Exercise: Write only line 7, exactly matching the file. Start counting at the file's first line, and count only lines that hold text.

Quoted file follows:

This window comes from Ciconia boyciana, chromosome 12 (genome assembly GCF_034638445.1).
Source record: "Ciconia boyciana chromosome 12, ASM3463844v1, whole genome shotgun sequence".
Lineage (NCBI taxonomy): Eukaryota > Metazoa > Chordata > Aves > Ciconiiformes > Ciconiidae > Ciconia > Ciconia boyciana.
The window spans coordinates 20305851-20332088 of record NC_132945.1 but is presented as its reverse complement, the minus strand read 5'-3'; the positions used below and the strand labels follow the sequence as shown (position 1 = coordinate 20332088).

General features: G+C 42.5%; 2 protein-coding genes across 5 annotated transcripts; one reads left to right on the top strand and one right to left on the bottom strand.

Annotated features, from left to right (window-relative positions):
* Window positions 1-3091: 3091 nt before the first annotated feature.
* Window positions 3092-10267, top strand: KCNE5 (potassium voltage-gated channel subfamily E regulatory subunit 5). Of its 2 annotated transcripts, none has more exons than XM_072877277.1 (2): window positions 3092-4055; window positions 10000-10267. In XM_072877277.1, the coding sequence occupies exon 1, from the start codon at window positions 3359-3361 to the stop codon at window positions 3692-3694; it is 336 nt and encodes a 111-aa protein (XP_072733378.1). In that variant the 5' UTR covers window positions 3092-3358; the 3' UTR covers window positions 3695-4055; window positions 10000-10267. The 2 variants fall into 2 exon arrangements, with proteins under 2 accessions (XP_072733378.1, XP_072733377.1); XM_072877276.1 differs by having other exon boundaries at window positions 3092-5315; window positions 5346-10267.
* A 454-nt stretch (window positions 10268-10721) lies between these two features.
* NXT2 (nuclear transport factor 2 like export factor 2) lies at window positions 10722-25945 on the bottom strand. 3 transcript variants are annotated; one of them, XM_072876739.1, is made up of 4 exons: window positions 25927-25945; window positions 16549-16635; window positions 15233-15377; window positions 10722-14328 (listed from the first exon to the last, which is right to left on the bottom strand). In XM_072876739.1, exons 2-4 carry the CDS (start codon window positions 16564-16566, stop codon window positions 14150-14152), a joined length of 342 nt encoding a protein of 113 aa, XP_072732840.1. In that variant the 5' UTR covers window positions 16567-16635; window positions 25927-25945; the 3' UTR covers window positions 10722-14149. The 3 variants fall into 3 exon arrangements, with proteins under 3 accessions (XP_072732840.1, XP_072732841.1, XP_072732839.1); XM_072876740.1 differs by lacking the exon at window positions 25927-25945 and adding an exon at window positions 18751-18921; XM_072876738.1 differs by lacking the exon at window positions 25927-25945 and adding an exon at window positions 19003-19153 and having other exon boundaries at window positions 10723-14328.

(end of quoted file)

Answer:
* Window positions 1-3091: 3091 nt before the first annotated feature.